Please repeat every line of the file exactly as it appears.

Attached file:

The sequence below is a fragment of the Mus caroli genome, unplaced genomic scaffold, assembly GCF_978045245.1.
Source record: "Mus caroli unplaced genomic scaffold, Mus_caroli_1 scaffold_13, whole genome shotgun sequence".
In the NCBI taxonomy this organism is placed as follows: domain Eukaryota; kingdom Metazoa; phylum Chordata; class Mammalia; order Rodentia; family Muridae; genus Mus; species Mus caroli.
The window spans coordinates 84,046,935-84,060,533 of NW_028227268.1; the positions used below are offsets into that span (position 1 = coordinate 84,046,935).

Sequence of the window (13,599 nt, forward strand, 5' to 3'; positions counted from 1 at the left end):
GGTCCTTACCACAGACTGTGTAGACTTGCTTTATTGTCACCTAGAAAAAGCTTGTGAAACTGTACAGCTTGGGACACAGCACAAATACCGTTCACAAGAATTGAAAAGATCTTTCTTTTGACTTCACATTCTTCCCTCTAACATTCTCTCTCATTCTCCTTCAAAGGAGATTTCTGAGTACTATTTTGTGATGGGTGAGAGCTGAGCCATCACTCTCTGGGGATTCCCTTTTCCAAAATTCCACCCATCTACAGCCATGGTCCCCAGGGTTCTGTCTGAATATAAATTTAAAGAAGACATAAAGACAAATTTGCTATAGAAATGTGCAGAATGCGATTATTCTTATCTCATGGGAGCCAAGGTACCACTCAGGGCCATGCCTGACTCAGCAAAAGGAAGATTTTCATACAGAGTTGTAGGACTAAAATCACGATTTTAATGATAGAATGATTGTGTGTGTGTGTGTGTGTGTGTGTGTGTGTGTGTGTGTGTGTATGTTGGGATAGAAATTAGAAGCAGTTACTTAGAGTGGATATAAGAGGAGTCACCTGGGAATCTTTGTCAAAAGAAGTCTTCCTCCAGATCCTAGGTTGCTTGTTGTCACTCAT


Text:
The sequence below is a fragment of the Mus caroli genome, unplaced genomic scaffold, assembly GCF_978045245.1.
Source record: "Mus caroli unplaced genomic scaffold, Mus_caroli_1 scaffold_13, whole genome shotgun sequence".
In the NCBI taxonomy this organism is placed as follows: domain Eukaryota; kingdom Metazoa; phylum Chordata; class Mammalia; order Rodentia; family Muridae; genus Mus; species Mus caroli.
The window spans coordinates 84,046,935-84,060,533 of NW_028227268.1; the positions used below are offsets into that span (position 1 = coordinate 84,046,935).

Sequence of the window (13,599 nt, forward strand, 5' to 3'; positions counted from 1 at the left end):
GGTCCTTACCACAGACTGTGTAGACTTGCTTTATTGTCACCTAGAAAAAGCTTGTGAAACTGTACAGCTTGGGACACAGCACAAATACCGTTCACAAGAATTGAAAAGATCTTTCTTTTGACTTCACATTCTTCCCTCTAACATTCTCTCTCATTCTCCTTCAAAGGAGATTTCTGAGTACTATTTTGTGATGGGTGAGAGCTGAGCCATCACTCTCTGGGGATTCCCTTTTCCAAAATTCCACCCATCTACAGCCATGGTCCCCAGGGTTCTGTCTGAATATAAATTTAAAGAAGACATAAAGACAAATTTGCTATAGAAATGTGCAGAATGCGATTATTCTTATCTCATGGGAGCCAAGGTACCACTCAGGGCCATGCCTGACTCAGCAAAAGGAAGATTTTCATACAGAGTTGTAGGACTAAAATCACGATTTTAATGATAGAATGATTGTGTGTGTGTGTGTGTGTGTGTGTGTGTGTGTGTGTGTGTGTATGTTGGGATAGAAATTAGAAGCAGTTACTTAGAGTGGATATAAGAGGAGTCACCTGGGAATCTTTGTCAAAAGAAGTCTTCCTCCAGATCCTAGGTTGCTTGTTGTCACTCAT